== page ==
The Chinese military shot down one of its own aging satellites with a ground-based ballistic missile last week, demonstrating a new technological capability at a time of growing Bush administration concern over Beijing's military modernization and its intentions in space.
The shoot-down, which U.S. officials said occurred on the evening of Jan. 11, prompted a formal protest from Washington that was joined by allies including Canada and Australia, U.S. officials said Thursday. Japan has demanded an explanation, and Britain and South Korea are also expected to file formal objections.
"The United States believes China's development and testing of such weapons is inconsistent with the spirit of cooperation that both countries aspire to in the civil space area," said Gordon D. Johndroe, spokesman for the National Security Council. "We and other countries have expressed our concern to the Chinese."
A spokesman for China's Foreign Ministry said today that he could not comment on the anti-satellite test.
The U.S. and the Soviet Union each conducted similar tests of anti-satellite weapons in the 1980s, but abandoned the practice when the strikes led to widespread debris fields in space that threatened other satellites. The last U.S. test was in 1985.
According to U.S. officials, Beijing used a medium-range missile to shoot at its weather satellite, which was 537 miles above Earth when it was hit. The altitude is considered to be a low Earth orbit, but represents the band where most satellites and manned space missions travel.
The successful exercise was expected to send tremors through the U.S. satellite industry, which is part of a $90-billion global business involving hundreds of orbiting craft that are essential to routine daily communications and commerce. Many ATM and pay-at-the-pump transactions rely on satellites, as do television and digital radio signal distribution.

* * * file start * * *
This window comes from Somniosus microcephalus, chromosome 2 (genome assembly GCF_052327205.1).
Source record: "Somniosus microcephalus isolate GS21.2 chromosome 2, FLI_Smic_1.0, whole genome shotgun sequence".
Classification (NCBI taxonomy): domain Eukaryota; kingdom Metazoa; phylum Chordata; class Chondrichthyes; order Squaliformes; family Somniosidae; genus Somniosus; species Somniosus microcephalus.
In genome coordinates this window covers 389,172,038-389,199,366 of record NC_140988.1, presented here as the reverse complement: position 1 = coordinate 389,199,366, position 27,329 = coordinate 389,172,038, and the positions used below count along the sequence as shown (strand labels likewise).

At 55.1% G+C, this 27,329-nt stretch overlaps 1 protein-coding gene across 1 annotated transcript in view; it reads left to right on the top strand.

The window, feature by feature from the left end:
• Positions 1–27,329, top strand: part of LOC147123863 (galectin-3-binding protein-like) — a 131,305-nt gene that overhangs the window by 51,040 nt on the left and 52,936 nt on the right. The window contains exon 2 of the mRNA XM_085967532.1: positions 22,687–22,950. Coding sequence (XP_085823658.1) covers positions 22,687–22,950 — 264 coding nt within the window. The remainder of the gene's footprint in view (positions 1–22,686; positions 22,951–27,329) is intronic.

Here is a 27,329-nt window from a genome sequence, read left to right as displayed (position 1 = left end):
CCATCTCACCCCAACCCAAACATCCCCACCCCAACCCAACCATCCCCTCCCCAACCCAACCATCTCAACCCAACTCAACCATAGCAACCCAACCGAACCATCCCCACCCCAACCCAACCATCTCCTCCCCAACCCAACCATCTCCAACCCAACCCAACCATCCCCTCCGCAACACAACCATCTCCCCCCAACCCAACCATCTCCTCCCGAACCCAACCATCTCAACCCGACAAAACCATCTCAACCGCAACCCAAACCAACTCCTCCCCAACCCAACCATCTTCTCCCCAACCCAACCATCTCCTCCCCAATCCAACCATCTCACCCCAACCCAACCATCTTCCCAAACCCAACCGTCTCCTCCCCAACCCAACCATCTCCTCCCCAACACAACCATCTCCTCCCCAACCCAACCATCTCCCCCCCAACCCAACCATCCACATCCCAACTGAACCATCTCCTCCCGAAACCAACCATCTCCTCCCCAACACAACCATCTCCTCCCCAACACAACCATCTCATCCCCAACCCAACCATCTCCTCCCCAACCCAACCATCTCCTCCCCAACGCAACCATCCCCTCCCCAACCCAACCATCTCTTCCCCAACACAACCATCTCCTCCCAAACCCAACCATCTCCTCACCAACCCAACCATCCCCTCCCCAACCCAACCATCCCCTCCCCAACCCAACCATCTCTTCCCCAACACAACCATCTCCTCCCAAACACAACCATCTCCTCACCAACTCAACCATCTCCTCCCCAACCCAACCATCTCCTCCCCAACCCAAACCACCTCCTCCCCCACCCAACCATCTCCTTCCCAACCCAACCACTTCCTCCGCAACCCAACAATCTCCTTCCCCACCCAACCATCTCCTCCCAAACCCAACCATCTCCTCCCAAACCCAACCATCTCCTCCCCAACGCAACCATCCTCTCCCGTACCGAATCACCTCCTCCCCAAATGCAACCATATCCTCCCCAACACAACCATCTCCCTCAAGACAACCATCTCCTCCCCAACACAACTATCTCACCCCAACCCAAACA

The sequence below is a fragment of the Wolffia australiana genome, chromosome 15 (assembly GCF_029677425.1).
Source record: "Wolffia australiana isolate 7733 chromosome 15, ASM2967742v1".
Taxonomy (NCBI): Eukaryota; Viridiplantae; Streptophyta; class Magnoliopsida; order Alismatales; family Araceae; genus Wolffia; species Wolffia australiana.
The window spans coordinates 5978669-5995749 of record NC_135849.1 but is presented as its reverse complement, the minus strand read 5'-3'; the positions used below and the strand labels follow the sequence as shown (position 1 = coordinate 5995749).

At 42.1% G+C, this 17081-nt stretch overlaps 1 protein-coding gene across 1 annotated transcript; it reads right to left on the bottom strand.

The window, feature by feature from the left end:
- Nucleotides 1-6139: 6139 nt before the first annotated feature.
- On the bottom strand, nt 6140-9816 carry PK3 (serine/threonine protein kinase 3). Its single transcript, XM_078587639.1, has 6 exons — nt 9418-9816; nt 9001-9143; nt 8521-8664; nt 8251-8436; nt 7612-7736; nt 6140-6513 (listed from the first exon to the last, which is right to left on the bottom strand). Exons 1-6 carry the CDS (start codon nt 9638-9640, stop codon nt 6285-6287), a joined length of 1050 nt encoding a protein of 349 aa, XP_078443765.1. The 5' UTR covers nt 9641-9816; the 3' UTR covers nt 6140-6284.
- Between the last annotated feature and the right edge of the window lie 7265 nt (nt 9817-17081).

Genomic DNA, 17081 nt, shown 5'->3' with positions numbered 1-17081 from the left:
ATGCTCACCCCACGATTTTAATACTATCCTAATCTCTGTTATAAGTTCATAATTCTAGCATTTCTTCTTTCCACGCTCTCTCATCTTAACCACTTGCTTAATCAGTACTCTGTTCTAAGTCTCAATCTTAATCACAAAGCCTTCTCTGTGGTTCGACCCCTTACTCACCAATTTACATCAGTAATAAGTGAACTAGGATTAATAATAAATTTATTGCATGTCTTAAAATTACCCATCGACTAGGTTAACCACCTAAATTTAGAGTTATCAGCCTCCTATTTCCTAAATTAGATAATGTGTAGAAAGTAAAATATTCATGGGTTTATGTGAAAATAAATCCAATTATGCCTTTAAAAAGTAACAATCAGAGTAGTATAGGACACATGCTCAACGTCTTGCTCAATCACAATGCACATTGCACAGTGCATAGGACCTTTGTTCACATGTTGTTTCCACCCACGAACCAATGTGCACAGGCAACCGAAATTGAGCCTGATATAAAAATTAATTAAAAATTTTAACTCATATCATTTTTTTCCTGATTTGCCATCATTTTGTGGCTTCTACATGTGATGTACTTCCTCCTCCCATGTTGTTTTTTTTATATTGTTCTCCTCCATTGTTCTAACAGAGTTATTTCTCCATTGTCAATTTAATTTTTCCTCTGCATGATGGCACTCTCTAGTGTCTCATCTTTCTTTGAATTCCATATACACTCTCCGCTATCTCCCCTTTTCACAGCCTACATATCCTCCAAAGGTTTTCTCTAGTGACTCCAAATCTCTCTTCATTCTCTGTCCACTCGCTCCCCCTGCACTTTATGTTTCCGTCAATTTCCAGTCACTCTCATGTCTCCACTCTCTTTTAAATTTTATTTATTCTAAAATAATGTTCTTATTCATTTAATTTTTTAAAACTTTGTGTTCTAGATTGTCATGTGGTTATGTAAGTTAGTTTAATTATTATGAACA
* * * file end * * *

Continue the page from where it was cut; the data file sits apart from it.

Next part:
The shoot-down has rattled U.S. defense officials, who are concerned both about the commercial crafts and government spy and military satellites that operate at that height.
Larger telecommunications satellites and certain military satellites that provide early warning of missile launches travel in much higher orbits -- up to 23,000 miles above Earth.
The Chinese strike on the satellite launched in 1999 was first reported by the aerospace trade magazine Aviation Week & Space Technology.
Concerns about rising threats to U.S. satellites led the Bush administration to issue a new national space policy in August, which held that the U.S. viewed freedom of action in space as important as air or sea power.
The administration was widely criticized for its aggressive attitude toward defense activities in space. But a White House official, speaking on condition of anonymity, said Thursday that satellites and access to space were considered vital to U.S. national and economic security and that any event "that can hinder passage through space" was of concern.
News of the Chinese achievement came as John D. Negroponte, the head of U.S. intelligence agencies, testified before the House Intelligence Committee on a range of international threats, including what he said were the potential dangers of China's military buildup.
"The Chinese are developing more capable long-range conventional strike systems, and short and medium-range ballistic missiles with terminally guided maneuverable warheads able to attack U.S. carriers and air bases," Negroponte said in his testimony.
China has stepped up both its civilian and military space program in recent years. In October 2003, it became only the third nation, after Russia and the U.S., to launch its own manned space mission.
U.S. intelligence and military officials have become increasingly vocal over Chinese ambitions in space and over Beijing's military modernization program, begun in 1999. Senior Pentagon officials have urged the Chinese to explain the motives behind their buildup, saying the lack of clarity has fueled concerns that their new weapons might be used against the U.S.